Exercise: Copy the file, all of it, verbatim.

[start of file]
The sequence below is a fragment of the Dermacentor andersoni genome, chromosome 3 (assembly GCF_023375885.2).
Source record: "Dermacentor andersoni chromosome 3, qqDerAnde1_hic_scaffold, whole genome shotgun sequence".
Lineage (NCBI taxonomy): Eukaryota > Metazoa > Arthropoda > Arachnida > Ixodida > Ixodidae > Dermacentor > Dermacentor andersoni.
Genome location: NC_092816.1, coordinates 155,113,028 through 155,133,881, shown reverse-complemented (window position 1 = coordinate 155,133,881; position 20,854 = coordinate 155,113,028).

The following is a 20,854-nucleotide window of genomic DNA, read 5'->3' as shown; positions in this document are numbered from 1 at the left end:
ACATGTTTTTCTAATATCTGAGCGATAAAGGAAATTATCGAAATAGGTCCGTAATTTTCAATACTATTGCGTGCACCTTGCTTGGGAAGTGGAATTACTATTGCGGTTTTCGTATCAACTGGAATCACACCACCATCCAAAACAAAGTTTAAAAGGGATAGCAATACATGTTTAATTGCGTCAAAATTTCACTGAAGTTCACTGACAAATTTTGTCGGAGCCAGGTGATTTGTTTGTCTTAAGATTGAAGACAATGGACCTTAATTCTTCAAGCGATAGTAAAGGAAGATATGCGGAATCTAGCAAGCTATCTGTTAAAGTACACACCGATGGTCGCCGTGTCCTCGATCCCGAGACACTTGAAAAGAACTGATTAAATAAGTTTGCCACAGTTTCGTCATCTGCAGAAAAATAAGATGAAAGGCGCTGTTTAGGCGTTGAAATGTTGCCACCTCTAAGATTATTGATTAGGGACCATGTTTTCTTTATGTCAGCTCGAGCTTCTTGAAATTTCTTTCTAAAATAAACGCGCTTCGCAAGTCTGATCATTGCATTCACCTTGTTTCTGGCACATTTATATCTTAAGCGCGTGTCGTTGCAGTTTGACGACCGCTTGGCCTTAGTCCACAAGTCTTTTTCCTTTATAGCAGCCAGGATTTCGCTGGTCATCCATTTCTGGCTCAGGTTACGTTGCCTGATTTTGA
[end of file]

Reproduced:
The sequence below is a fragment of the Dermacentor andersoni genome, chromosome 3 (assembly GCF_023375885.2).
Source record: "Dermacentor andersoni chromosome 3, qqDerAnde1_hic_scaffold, whole genome shotgun sequence".
Lineage (NCBI taxonomy): Eukaryota > Metazoa > Arthropoda > Arachnida > Ixodida > Ixodidae > Dermacentor > Dermacentor andersoni.
Genome location: NC_092816.1, coordinates 155,113,028 through 155,133,881, shown reverse-complemented (window position 1 = coordinate 155,133,881; position 20,854 = coordinate 155,113,028).

The following is a 20,854-nucleotide window of genomic DNA, read 5'->3' as shown; positions in this document are numbered from 1 at the left end:
ACATGTTTTTCTAATATCTGAGCGATAAAGGAAATTATCGAAATAGGTCCGTAATTTTCAATACTATTGCGTGCACCTTGCTTGGGAAGTGGAATTACTATTGCGGTTTTCGTATCAACTGGAATCACACCACCATCCAAAACAAAGTTTAAAAGGGATAGCAATACATGTTTAATTGCGTCAAAATTTCACTGAAGTTCACTGACAAATTTTGTCGGAGCCAGGTGATTTGTTTGTCTTAAGATTGAAGACAATGGACCTTAATTCTTCAAGCGATAGTAAAGGAAGATATGCGGAATCTAGCAAGCTATCTGTTAAAGTACACACCGATGGTCGCCGTGTCCTCGATCCCGAGACACTTGAAAAGAACTGATTAAATAAGTTTGCCACAGTTTCGTCATCTGCAGAAAAATAAGATGAAAGGCGCTGTTTAGGCGTTGAAATGTTGCCACCTCTAAGATTATTGATTAGGGACCATGTTTTCTTTATGTCAGCTCGAGCTTCTTGAAATTTCTTTCTAAAATAAACGCGCTTCGCAAGTCTGATCATTGCATTCACCTTGTTTCTGGCACATTTATATCTTAAGCGCGTGTCGTTGCAGTTTGACGACCGCTTGGCCTTAGTCCACAAGTCTTTTTCCTTTATAGCAGCCAGGATTTCGCTGGTCATCCATTTCTGGCTCAGGTTACGTTGCCTGATTTTGA